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Trump’s birthday greet to Kim not enough to resume talks: N Korea

US President Donald Trump's birthday message to North Korean leader Kim Jong Un is not enough for a return to denuclearisation talks, according to a statement published by North Korea state news agency KCNA.

A North Korean official on Saturday said that the U.S. and South Korea are dreaming if they think that President Donald Trump’s sending a birthday message would get leader Kim Jong Un back to the negotiating table.

North Korean Foreign Ministry adviser Kim Kye Gwan repeated the North’s deep frustrations over stalled nuclear negotiations with the Trump administration and stressed that the country will never fully deal away its nuclear capabilities for ending U.S.-led sanctions despite its economic difficulties.

He was responding to comments by South Korean presidential national security director Chung Eui-yong who, after returning from a visit to the United States on Friday, said that Seoul had conveyed Trump’s birthday greetings to Kim. His birthday is believed to be Jan. 8.

Chung told reporters that Trump during their meeting at the White House this week had asked Seoul to deliver the message to Pyongyang, which it did through “proper means” on Thursday.

But Kim Kye Gwan said that the North had also received a similar letter by Trump directly from the Americans, and ridiculed Seoul saying it was clinging to its role as a mediator between Washington and Pyongyang.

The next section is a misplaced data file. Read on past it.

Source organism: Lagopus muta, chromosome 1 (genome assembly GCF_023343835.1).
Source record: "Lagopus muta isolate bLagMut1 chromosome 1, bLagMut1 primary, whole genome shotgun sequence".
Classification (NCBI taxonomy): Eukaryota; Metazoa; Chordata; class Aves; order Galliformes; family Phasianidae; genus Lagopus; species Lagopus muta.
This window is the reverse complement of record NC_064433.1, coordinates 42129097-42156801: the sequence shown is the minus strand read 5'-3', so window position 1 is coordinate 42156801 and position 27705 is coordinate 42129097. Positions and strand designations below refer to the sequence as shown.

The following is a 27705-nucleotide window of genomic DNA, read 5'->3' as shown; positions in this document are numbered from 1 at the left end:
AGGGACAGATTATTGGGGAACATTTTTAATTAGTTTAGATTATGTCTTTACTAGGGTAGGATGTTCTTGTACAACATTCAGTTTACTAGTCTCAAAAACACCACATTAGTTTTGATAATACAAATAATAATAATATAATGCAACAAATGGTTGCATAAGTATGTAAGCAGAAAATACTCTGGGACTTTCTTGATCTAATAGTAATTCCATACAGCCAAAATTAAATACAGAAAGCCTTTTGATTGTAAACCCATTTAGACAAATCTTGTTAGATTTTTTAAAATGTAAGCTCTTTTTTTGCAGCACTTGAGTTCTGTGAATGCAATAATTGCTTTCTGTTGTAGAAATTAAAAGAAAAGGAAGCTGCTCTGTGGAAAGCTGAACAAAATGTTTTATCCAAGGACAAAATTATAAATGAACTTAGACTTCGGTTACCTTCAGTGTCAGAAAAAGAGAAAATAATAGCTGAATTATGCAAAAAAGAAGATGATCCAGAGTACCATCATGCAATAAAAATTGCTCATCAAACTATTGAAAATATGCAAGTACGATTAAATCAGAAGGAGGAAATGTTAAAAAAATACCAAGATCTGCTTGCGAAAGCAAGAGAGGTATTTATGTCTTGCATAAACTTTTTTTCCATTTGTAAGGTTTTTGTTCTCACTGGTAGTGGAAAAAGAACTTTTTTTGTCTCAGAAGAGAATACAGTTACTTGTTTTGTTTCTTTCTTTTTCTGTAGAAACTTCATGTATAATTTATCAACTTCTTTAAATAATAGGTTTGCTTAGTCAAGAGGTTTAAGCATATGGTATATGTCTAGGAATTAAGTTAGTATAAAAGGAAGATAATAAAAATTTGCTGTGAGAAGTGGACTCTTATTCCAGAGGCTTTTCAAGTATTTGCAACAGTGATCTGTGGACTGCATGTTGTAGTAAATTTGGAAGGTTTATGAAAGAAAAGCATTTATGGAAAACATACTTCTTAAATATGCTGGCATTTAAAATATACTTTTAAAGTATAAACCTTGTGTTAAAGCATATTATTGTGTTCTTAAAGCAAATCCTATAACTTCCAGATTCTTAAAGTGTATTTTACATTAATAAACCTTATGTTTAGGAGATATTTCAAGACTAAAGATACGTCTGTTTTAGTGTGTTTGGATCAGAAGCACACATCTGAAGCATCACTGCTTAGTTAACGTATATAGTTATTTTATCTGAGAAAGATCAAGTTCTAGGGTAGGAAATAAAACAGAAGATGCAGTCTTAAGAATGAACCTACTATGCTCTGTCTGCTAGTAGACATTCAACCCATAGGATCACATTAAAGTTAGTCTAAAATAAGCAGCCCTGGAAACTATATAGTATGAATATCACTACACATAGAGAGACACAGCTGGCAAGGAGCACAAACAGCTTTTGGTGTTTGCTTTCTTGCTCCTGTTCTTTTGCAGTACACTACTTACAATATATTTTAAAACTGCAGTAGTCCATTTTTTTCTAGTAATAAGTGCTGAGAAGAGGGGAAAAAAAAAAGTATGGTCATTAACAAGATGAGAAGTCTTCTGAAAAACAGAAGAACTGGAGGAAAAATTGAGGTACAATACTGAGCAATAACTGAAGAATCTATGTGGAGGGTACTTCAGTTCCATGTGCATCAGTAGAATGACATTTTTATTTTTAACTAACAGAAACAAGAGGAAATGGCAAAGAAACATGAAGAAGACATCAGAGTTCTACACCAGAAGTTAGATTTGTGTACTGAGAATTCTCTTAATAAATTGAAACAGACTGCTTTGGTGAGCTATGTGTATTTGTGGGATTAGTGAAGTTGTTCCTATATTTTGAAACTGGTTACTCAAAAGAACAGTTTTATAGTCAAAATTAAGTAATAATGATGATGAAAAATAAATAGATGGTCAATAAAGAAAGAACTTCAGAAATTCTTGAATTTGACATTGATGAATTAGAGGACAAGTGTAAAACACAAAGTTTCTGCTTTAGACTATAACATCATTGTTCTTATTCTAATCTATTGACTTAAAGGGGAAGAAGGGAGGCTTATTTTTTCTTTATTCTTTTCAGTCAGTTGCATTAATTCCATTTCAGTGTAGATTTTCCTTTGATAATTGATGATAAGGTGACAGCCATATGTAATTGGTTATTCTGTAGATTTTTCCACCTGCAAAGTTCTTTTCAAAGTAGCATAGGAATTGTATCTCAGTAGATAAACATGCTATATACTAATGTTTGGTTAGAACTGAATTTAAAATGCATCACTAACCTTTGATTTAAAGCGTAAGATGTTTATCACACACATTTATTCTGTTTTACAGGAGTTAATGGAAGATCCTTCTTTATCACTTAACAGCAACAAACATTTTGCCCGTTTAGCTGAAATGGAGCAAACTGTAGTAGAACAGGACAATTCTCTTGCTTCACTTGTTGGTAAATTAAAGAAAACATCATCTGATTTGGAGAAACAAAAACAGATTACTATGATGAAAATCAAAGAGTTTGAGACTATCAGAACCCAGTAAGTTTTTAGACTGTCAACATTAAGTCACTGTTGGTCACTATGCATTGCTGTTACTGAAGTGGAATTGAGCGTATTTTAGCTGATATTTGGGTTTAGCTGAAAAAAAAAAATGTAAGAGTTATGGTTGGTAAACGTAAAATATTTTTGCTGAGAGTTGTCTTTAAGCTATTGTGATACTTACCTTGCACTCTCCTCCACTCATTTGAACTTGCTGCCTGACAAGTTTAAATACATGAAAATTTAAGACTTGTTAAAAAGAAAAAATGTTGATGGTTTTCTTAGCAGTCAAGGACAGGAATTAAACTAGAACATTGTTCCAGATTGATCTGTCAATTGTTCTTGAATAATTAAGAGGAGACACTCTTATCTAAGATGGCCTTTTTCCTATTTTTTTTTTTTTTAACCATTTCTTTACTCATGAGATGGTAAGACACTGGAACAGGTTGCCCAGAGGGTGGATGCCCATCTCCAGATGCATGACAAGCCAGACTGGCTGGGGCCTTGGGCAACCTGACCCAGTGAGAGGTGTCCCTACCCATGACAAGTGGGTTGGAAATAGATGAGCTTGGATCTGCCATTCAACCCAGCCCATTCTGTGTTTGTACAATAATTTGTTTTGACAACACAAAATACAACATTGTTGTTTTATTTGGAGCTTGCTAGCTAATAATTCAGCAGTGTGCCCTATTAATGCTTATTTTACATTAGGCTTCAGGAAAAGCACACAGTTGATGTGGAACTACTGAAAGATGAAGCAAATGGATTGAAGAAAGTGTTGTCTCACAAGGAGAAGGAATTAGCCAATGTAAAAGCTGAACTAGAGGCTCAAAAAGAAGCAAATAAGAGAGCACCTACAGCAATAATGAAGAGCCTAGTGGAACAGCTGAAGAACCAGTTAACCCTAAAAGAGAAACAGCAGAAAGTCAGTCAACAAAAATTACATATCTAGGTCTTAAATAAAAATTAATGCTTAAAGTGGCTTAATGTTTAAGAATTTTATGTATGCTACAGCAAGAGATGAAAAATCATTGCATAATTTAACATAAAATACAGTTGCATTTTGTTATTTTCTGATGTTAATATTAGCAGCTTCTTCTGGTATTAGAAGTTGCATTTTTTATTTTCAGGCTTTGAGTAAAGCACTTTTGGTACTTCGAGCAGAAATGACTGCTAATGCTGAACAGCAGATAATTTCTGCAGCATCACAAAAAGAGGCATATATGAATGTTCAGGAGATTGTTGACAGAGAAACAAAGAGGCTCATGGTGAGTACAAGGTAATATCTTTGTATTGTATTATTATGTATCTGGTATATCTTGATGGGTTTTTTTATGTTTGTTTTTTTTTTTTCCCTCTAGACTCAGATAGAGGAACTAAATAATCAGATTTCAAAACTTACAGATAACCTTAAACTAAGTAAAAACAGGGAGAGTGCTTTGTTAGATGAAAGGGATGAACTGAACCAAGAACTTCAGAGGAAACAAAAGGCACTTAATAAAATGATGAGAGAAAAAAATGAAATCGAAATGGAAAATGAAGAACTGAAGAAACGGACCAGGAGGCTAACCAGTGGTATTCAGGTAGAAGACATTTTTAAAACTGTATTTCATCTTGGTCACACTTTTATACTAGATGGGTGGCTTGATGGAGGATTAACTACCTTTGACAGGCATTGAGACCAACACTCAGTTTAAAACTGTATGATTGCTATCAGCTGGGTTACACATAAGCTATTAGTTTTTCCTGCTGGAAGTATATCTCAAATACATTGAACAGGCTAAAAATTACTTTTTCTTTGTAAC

Kim last week opened the new year expressing deep frustrations over the stalled negotiations and vowed to bolster his nuclear arsenal as a deterrent against “gangster-like” U.S. sanctions and pressure.

The North in past months has severed virtually all cooperation with the South, while demanding Seoul to break away from Washington and restart inter-Korean economic projects held back by U.S.-led sanctions.

Seoul had lobbied hard for the resumption of nuclear negotiations, with Chung shuttling between Pyongyang and Washington to help set up the first summit between Kim and Trump in June 2018.

But negotiations have faltered since the collapse of the second Kim-Trump meeting in February last year in Hanoi, Vietnam. The U.S. side rejected North Korean demands for major sanctions relief in exchange for the dismantlement of an aging nuclear facility in Yongbyon, which would only represent a partial surrender of its nuclear capabilities.

Trump and Kim met again in June and agreed to resume negotiations. But an October working-level meeting in Sweden broke down over what the North Koreans described as the Americans’ “old stance and attitude.”

In his statement, Kim Kye Gwan said that the North will never again engage in negotiations to fully give away a crucial nuclear facility in exchange for sanctions relief as it did in Vietnam.

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